This back-to-school season, Target Corp. wants to tap the same sort of feel-good consumerism that helped put Toms Shoes on the map.
The Minneapolis-based retailer will announce Wednesday that for every purchase of certain school supplies, it will donate a similar item to students in need. The “buy one, give one” promotion will be good only on Target’s private-label Up & Up brand and will run in stores between Sunday and Aug. 2.
The campaign, which will donate up to $25 million in products, is just one of the ways Target is trying to bring “newness” into its stores and energize its back-to-school season, the second-most-important sales period of the year. Target executives hope this promotion will help set the retailer apart from the pack by allowing it to tout its philanthropic efforts through specific purchases, much like Toms Shoes does with its “One for One” model that donates one pair of shoes for every pair sold.
“We have an opportunity to tell that story in a more bold and direct way that resonates with our guests,” said Laysha Ward, Target’s president of community relations.
The new initiative is part of Target’s commitment to donate $1 billion to education by 2015. Target already allows customers to donate 1 percent of their Redcard purchases to a school of their choice, and through the end of last year, it had raised $875 million toward its education goal.
The inspiration for this year’s campaign came in part from a new brand of school supplies Target began carrying in June called Yoobi, which donates an item to a classroom for every product sold through the Kids In Need Foundation. Target has partnered with the same foundation for its own promotion.
The “buy one, give one” concept has gained steam in recent years after the success of Toms Shoes. Now larger corporations have become interested in the concept, said Christopher Marquis, a Harvard business professor who has studied the trend. Skechers, for instance, launched a line of shoes a couple of years ago with a charitable twist.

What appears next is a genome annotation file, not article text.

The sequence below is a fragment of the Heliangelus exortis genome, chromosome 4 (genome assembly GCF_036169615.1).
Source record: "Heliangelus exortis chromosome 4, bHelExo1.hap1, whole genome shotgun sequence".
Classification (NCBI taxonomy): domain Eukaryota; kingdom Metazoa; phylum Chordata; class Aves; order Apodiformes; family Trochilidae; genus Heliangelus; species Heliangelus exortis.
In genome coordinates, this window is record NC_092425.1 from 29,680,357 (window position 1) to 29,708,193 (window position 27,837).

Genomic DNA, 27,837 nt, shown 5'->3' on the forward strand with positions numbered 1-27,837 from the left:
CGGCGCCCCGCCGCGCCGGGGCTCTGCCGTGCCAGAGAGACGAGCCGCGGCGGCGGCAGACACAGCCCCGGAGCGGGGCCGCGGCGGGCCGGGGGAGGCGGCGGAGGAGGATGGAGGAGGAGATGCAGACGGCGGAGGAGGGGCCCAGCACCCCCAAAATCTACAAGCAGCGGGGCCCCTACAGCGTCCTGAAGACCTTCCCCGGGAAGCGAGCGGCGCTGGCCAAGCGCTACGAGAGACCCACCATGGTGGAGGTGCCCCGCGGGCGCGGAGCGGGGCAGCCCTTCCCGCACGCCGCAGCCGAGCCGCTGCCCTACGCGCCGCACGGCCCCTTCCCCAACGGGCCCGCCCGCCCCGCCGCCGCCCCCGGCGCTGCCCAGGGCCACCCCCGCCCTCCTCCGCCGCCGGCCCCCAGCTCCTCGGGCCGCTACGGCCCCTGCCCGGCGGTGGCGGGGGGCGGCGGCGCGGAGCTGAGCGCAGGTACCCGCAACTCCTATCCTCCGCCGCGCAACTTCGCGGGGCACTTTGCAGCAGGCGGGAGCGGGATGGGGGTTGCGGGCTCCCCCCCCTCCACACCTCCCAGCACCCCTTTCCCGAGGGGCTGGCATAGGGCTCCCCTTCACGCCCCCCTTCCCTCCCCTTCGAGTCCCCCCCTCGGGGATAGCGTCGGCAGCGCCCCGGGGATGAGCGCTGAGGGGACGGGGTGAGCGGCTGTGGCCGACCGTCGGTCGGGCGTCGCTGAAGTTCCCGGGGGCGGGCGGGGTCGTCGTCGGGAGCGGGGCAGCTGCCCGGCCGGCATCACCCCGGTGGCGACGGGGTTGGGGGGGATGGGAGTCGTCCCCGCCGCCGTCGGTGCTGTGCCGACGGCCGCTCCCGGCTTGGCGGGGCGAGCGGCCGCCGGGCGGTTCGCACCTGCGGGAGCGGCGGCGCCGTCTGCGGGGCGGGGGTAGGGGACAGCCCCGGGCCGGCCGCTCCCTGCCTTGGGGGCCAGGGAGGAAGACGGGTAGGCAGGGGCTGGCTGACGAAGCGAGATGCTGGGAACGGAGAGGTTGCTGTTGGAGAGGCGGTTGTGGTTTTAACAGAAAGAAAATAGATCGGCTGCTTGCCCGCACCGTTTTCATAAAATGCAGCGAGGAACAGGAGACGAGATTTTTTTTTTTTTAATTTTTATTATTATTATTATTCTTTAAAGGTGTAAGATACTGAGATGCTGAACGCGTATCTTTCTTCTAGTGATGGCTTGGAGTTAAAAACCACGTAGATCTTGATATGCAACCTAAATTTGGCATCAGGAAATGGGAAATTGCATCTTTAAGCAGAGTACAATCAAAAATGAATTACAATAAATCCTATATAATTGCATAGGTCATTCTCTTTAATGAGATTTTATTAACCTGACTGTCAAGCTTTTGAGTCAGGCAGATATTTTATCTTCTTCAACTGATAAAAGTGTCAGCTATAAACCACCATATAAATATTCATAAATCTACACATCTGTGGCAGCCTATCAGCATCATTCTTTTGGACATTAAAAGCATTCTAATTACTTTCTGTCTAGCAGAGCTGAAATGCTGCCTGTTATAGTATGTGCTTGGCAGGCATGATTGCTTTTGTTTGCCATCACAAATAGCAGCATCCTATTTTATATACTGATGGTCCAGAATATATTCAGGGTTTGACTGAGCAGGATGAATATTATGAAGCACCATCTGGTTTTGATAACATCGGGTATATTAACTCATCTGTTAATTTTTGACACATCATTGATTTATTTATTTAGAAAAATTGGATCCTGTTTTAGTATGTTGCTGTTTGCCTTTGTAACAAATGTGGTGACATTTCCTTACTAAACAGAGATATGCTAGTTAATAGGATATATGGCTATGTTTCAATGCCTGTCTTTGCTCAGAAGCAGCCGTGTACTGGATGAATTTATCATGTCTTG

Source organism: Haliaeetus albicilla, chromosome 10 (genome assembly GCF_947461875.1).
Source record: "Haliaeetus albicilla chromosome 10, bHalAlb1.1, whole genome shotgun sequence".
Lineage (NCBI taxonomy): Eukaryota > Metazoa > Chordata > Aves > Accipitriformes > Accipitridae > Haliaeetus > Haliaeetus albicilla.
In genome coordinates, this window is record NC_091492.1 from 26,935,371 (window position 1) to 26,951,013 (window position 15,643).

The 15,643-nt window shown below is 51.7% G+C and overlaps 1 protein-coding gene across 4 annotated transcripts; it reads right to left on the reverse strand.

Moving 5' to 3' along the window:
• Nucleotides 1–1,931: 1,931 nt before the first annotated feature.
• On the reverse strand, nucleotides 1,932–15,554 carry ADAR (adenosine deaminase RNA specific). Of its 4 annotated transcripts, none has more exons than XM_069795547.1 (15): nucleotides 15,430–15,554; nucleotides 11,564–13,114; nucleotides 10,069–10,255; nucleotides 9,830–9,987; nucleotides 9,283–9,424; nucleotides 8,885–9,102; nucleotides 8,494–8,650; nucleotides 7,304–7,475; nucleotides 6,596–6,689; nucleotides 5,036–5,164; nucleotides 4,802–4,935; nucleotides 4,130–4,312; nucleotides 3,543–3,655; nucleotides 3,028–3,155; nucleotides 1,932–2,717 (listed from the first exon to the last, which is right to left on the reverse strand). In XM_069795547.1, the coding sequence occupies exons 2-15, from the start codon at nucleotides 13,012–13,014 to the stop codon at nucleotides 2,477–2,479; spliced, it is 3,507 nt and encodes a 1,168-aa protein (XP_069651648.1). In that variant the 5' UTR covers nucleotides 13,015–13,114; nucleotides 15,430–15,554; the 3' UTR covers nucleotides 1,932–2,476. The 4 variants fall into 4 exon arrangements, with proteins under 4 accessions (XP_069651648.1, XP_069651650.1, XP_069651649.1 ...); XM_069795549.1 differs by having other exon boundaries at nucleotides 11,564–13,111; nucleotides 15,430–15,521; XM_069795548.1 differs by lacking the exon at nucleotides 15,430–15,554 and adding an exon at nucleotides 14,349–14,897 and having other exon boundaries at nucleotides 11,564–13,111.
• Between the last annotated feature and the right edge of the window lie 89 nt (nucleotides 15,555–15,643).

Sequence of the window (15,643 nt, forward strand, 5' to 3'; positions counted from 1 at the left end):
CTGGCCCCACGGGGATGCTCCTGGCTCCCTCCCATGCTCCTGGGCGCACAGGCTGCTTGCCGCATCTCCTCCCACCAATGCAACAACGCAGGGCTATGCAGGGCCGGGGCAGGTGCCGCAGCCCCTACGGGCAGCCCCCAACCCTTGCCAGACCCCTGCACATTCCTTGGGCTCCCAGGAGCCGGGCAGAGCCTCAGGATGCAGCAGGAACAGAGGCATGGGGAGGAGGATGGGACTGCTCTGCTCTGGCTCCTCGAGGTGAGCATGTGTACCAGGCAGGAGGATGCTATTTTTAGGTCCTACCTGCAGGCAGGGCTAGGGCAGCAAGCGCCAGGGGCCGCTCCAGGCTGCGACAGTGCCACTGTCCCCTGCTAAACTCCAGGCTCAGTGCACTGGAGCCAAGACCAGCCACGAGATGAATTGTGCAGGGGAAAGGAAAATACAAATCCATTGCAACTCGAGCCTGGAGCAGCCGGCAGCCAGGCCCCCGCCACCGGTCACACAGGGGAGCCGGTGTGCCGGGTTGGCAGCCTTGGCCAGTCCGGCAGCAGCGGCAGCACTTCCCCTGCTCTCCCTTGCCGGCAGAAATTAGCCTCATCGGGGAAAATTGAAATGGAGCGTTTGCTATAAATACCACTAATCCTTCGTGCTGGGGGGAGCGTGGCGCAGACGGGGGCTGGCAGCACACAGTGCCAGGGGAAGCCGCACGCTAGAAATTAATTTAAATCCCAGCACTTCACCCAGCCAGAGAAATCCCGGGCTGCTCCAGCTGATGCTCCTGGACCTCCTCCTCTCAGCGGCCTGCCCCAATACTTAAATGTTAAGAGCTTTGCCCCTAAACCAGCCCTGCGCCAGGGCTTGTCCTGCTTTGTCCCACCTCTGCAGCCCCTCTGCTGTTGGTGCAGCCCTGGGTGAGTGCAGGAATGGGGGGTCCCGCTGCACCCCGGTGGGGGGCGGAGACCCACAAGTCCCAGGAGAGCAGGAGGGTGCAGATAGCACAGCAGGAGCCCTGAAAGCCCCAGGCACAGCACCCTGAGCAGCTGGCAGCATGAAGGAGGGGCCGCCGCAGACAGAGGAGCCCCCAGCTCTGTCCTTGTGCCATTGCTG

However, there can be skepticism when big companies take on this kind of corporate citizenship, especially when there’s no explicit link to the brand, Marquis said. But that shouldn’t be a problem for Target, since it has a long track record of philanthropy, famously donating about 5 percent of its annual profit, he said.
“I think this might not only have a long-lasting impact for Target, but for diffusing the model more broadly,” Marquis said.
Indeed, Ward is not worried about skeptics who might think this is just a marketing ploy.
“This isn’t a ‘cause of the moment’ for us — it’s been part of the company since its inception,” she said. “Now it has manifested itself in a way that is authentic to the times.”
Last year, Target gave $5 million to schools through a “Give with Target” campaign in which it distributed up to $10,000 to each school based on the number of votes those schools received on Target’s Facebook page.
Some critics wondered at the time whether more popular schools — and the neediest — would get most of the money. Ward said the campaign was “very successful,” but the retailer decided to try a fresh approach this year.
Dave Smith, executive director of the Kids In Need Foundation, said $25 million would be more than double the next-largest donation it has received to date.
“It’s a wonderful day for us — without question,” he said. “And it’s a wonderful day for a whole bunch of kids in the U.S.”
He said Target worked with the group to focus on the items most in need — notebooks, pencils, scissors, etc. The foundation, which reached 3.6 million kids last year, works with schools where about 70 percent of children qualify for free or reduced-price lunches. The partnership with Target could help it reach another 2 million schoolchildren.
Amy Koo, an analyst with Kantar Retail in Boston, noted that this campaign also is a way for Target to highlight one of its private-label brands that it expanded last year around the back-to-school shopping season. And with the promotion starting in the middle of the summer, the retailer can get an early jump on sales.
“It’s good timing to get those sales a little on the earlier side of back-to-school prep season rather than last-minute shopping,” she said. “While they’re in there buying crayons, they might also pick up new clothes for school as well.”